Scallops and Sorcerers Teaser

Scallops and Sorcerers Teaser

Scallops and Sorcerers, Vampire Knitting Club: Cornwall book 2

© Nancy Warren


“A knitting retreat?” There was thunderous silence as I announced my intention to host a week-long retreat here in Cornwall.

“That’s right.” I kept my tone enthusiastic. As a fledgling business manager trying to make a success of The Scallop Shell knitting shop, I’d been really excited at the prospect of hosting a knitting and crochet retreat. I wanted to have it here in the manor house where I lived and which had formerly been a bed and breakfast hotel. I mean, put together knitting shop, big manor house with a lot of bedrooms and an ocean view, oh yeah, and Cornwall and a knitting and crochet retreat sounded like it was meant to be.

At least, it did to me. Also to my best friend Lucy Swift Crosyer who would come down from Oxford to co-host the event.

Not so much to a crowd of horrified vampires, some of whom had even stopped knitting to stare at me. “You can’t possibly have daywalkers here on the property wandering around at all hours, an outraged vampire said. “It’s out of the question.”

There was general agreement from the other vampires who went back to their work. Some were knitting, a few mending nets. We’d stretched the definition of knitting club as some of the local vampires still put out to sea just like in the old days when they’d been fishermen or pirates or in some cases both. Only now they did their sailing late at night.

I hadn’t been part of their knitting club for that long and we were still getting to know each other. I was pretty sure they thought one lone thirty-year old American woman would be easy to control. I wanted to get along with them, for more reasons than the obvious one that I was never certain they weren’t eyeing me up as a potential snack. However, they were well fed and none of them bothered to hunt for food anymore. Besides, Rafe Crosyer, who owned the manor house would not let my unfortunate demise go unpunished and they all knew it.

Being a witch, I did have some skills and protection spells but I’d rather not test my strength against a nest of vampires. Yes, they lived here too. We cohabited pretty well for the most part. Me above ground in a gorgeous house and they in their luxurious accommodations below ground in an abandoned tin mine on the property.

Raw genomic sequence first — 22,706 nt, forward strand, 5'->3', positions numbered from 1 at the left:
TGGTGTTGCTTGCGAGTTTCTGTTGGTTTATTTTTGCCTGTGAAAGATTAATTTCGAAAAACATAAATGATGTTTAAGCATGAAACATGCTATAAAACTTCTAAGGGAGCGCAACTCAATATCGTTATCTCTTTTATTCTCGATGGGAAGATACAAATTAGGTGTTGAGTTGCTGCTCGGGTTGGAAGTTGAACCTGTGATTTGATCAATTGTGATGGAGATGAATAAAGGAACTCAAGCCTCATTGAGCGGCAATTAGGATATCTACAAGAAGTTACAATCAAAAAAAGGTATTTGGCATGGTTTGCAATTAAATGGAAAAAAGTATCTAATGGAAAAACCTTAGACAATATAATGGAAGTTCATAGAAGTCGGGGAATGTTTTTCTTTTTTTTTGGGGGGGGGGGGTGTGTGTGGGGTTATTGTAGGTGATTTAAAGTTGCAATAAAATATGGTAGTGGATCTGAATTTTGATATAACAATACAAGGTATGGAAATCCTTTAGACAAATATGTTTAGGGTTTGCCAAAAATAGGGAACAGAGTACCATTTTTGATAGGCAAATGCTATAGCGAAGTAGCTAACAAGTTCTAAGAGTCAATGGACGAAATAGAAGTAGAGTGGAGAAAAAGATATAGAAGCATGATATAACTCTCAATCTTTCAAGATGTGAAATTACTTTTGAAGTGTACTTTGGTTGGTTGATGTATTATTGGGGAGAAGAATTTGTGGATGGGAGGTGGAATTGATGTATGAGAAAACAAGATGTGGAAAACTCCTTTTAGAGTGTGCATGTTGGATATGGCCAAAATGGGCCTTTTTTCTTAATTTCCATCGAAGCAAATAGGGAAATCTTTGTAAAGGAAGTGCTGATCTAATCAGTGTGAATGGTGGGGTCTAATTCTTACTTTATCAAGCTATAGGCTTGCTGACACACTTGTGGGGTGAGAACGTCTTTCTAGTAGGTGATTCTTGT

“You used to get along okay when this house was run as a bed and breakfast,” I reminded them.

“And a very good thing it was when that shut down. Now, Jennifer, you don’t want a load of outsiders coming snooping around, you know you don’t. You’ve secrets of your own, haven’t you?”

I definitely did, but then who doesn’t have secrets?

 I let them talk and tried to concentrate on the sweater I was knitting. I had designed the pattern myself and was thinking of making it an exclusive project for the retreat. I let the annoyed mutterings continue and then finally, Agnes Bartlett spoke up. Agnes was Lucy’s grandmother and one of the nicest vampires I knew. She hadn’t been a vampire for very long and maybe that’s what made her more conscious of my needs. Besides, she’d owned the knitting shop in Oxford before Lucy inherited it and now she was helping me with The Scallop Shell, the pretty little shop I ran.

“It will only be for a week,” she said soothingly. “And you know, if the Scallop Shell isn’t successful, who’s to say my grandson-in-law won’t let the manor house out to a family or another couple who want to run it as a bed and breakfast hotel? A knitting and crochet retreat is really in all our best interests.”

That got them thinking. I knew that now Rafe had married Lucy he wanted to keep this place available anytime they felt like popping down. The knitting shop had been a way to get Agnes out of Oxford where she kept forgetting she was dead and wandering out into Oxford where she could bump into someone who’d attended her funeral. Giving her a new home and another shop to think about here in Cornwall kept her out of trouble but I knew she missed Oxford and Lucy. Keeping her very involved in the Cornwall shop gave her something to do and we both felt a bit competitive. We’d love to see The Scallop Shell do as well or even better than Cardinal Woolsey’s in Oxford. Then her best friend Sylvia Strand joined in the discussion. “I for one am very pleased to see Jennifer making a success of The Scallop Shell. It’s so convenient having the shop so close when we run out of wool or other supplies.

And they gave the term late night shopping a whole new meaning.

So, in the end, we managed to convince the vampires that a week-long knitting and crochet retreat would be quiet, harmless fun.

We could not have been more wrong.

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